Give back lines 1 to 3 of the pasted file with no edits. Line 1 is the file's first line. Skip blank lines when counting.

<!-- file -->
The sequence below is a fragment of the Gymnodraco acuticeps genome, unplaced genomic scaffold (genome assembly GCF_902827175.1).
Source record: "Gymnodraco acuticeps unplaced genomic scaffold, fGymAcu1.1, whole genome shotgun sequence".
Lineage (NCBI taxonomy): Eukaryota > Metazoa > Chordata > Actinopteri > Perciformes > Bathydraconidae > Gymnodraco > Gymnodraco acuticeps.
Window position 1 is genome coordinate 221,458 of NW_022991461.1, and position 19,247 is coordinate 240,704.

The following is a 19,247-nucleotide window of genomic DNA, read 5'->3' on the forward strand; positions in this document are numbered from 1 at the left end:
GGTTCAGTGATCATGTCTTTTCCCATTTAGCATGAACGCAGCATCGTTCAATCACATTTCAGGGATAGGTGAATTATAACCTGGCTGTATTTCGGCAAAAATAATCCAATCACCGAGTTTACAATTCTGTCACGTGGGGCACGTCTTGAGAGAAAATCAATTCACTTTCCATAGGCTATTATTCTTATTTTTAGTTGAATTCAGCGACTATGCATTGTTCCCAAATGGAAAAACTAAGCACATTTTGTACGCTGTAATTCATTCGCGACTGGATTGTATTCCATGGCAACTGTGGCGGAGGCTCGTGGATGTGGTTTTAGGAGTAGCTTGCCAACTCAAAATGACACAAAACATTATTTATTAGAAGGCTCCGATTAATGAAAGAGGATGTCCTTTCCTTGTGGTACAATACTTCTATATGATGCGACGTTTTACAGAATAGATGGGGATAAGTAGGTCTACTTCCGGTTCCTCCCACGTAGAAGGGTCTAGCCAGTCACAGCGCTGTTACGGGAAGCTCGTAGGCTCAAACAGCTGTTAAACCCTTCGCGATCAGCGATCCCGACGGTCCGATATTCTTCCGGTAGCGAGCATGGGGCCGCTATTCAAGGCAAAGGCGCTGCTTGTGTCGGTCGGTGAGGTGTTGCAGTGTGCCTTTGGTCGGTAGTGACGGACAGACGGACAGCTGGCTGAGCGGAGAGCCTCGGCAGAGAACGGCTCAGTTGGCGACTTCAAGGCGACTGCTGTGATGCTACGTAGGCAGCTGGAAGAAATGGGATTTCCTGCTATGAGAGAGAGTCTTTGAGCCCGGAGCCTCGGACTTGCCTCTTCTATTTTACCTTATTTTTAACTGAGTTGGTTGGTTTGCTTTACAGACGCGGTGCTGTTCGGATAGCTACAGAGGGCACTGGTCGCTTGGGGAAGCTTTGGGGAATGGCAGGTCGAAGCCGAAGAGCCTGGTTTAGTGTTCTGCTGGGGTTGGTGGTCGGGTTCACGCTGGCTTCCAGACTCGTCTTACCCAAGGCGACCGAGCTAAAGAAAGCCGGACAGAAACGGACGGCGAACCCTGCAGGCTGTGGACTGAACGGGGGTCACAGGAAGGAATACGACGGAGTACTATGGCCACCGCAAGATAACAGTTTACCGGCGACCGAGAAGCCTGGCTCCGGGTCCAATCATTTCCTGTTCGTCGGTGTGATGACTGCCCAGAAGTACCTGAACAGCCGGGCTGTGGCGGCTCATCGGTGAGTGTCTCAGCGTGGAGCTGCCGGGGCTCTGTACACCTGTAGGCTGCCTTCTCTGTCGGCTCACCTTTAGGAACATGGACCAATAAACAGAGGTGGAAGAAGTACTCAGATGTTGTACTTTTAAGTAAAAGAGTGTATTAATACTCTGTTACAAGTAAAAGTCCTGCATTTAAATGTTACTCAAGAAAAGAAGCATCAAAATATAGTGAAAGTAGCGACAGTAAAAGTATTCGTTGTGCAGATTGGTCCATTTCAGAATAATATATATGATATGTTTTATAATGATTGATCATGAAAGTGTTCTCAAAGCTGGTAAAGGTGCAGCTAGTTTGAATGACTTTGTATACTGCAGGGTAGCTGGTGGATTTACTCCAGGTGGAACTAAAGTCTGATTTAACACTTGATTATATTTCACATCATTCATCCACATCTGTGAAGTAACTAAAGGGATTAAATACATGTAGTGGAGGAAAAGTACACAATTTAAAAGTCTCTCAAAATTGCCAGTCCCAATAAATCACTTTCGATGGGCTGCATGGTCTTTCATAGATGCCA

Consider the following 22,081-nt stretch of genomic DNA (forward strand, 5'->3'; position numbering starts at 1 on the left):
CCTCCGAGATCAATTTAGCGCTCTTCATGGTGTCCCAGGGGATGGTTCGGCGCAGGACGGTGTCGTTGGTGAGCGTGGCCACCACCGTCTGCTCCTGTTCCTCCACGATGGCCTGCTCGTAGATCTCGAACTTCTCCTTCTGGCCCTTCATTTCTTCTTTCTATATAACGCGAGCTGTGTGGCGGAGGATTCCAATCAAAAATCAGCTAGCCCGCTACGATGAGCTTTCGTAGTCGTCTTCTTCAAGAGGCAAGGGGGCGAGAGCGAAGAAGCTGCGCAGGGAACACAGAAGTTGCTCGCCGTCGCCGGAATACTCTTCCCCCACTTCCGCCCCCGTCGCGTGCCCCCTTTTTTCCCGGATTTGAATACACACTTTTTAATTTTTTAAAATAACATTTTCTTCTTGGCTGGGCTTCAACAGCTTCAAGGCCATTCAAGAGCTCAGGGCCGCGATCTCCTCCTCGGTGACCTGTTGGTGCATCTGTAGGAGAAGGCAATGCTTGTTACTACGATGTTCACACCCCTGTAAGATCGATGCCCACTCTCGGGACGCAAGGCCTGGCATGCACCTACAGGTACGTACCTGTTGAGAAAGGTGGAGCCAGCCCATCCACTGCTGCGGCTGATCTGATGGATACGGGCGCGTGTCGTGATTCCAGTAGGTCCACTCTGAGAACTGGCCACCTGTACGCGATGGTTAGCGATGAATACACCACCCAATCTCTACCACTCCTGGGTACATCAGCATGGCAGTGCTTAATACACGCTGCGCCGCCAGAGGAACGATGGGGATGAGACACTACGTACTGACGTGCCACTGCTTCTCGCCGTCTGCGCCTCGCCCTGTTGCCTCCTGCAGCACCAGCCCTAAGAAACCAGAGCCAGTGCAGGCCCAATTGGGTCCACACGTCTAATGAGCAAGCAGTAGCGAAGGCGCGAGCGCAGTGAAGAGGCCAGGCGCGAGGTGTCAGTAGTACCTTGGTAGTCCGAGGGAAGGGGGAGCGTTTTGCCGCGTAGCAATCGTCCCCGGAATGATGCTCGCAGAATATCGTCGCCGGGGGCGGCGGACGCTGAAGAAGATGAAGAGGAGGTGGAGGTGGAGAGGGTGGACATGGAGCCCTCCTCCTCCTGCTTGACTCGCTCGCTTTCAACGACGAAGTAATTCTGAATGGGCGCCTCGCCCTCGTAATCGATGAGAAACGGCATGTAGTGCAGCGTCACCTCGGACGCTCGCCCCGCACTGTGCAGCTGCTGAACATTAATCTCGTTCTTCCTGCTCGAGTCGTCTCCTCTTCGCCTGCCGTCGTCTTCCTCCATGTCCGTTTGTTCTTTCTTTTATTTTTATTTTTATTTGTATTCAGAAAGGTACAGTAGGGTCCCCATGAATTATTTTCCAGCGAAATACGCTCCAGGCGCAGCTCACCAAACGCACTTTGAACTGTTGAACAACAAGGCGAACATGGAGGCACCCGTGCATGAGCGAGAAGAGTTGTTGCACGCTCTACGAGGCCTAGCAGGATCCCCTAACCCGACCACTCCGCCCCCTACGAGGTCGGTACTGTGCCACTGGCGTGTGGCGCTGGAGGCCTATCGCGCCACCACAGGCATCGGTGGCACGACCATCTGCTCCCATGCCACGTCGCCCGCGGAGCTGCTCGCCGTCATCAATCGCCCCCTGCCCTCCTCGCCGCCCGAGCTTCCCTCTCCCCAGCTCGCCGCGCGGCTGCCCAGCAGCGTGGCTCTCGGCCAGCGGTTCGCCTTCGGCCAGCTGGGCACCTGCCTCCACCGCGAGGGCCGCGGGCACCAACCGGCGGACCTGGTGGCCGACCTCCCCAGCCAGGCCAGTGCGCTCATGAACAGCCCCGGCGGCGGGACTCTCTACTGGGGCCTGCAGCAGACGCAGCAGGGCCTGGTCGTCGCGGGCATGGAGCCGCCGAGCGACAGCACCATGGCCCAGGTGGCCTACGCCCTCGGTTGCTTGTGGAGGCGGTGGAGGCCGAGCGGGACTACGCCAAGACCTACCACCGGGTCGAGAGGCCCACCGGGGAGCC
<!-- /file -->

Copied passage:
The sequence below is a fragment of the Gymnodraco acuticeps genome, unplaced genomic scaffold (genome assembly GCF_902827175.1).
Source record: "Gymnodraco acuticeps unplaced genomic scaffold, fGymAcu1.1, whole genome shotgun sequence".
Lineage (NCBI taxonomy): Eukaryota > Metazoa > Chordata > Actinopteri > Perciformes > Bathydraconidae > Gymnodraco > Gymnodraco acuticeps.